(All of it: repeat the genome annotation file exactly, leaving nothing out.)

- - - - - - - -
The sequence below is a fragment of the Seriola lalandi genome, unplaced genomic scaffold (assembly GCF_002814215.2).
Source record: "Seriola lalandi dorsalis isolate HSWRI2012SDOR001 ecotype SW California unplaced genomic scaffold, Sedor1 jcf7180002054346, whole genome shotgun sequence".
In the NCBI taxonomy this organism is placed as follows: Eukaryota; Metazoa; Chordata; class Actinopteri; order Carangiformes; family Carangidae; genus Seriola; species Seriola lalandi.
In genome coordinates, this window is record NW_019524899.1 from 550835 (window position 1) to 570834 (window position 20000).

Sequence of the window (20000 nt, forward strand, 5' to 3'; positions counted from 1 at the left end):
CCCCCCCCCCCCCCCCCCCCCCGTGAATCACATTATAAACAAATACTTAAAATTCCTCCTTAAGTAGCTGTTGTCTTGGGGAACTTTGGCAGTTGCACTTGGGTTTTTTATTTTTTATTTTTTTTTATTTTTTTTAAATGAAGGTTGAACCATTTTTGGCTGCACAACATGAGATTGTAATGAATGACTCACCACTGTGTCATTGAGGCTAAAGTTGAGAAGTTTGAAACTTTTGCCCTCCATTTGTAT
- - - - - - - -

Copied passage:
The sequence below is a fragment of the Seriola lalandi genome, unplaced genomic scaffold (assembly GCF_002814215.2).
Source record: "Seriola lalandi dorsalis isolate HSWRI2012SDOR001 ecotype SW California unplaced genomic scaffold, Sedor1 jcf7180002054346, whole genome shotgun sequence".
In the NCBI taxonomy this organism is placed as follows: Eukaryota; Metazoa; Chordata; class Actinopteri; order Carangiformes; family Carangidae; genus Seriola; species Seriola lalandi.
In genome coordinates, this window is record NW_019524899.1 from 550835 (window position 1) to 570834 (window position 20000).

Sequence of the window (20000 nt, forward strand, 5' to 3'; positions counted from 1 at the left end):
CCCCCCCCCCCCCCCCCCCCCCGTGAATCACATTATAAACAAATACTTAAAATTCCTCCTTAAGTAGCTGTTGTCTTGGGGAACTTTGGCAGTTGCACTTGGGTTTTTTATTTTTTATTTTTTTTTATTTTTTTTAAATGAAGGTTGAACCATTTTTGGCTGCACAACATGAGATTGTAATGAATGACTCACCACTGTGTCATTGAGGCTAAAGTTGAGAAGTTTGAAACTTTTGCCCTCCATTTGTAT